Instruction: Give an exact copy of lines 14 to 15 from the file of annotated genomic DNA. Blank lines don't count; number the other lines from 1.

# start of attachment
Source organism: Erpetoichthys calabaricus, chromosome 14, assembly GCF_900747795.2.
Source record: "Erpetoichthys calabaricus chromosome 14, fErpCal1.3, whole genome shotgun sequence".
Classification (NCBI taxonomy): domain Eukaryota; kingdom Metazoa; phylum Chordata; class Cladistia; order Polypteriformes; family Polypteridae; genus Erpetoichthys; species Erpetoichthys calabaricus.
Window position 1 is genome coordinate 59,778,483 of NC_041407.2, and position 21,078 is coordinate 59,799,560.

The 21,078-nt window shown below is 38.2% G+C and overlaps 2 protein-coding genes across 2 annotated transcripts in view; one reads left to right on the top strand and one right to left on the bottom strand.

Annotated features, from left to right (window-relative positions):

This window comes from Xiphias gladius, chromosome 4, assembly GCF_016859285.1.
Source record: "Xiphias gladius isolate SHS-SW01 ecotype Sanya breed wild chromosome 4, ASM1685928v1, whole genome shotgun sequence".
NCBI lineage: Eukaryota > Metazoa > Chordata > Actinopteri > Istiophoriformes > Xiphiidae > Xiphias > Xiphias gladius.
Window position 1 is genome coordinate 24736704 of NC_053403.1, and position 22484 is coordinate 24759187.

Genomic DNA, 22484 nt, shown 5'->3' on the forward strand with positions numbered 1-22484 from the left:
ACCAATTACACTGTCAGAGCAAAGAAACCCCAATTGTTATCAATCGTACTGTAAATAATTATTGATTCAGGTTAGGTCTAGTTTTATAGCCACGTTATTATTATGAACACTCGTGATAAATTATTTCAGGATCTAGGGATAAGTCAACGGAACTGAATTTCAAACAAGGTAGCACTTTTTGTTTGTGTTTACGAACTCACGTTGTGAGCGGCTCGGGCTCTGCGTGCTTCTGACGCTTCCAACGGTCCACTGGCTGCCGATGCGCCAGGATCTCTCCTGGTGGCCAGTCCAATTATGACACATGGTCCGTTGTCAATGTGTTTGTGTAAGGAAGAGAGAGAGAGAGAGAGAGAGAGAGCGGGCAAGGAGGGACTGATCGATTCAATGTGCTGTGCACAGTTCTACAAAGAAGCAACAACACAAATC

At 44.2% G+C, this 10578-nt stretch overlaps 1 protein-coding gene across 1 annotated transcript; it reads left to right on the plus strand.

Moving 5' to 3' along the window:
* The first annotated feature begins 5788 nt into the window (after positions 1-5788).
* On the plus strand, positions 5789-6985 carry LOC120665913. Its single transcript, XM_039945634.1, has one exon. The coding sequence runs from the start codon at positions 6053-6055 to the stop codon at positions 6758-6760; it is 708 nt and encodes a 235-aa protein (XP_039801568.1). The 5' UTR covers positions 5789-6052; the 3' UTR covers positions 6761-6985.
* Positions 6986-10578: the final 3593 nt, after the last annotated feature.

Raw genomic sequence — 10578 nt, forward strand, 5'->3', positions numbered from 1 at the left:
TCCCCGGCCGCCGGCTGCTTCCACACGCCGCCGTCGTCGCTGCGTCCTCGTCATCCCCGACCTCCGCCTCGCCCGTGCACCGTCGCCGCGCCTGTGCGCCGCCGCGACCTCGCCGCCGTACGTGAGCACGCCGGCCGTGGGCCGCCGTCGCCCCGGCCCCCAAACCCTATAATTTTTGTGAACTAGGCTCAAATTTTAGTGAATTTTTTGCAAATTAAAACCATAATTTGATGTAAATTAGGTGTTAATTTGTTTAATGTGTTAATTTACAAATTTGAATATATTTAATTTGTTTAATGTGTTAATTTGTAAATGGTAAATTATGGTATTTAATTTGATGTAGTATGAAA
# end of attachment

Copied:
Moving 5' to 3' along the window:
* The first annotated feature begins 5788 nt into the window (after positions 1-5788).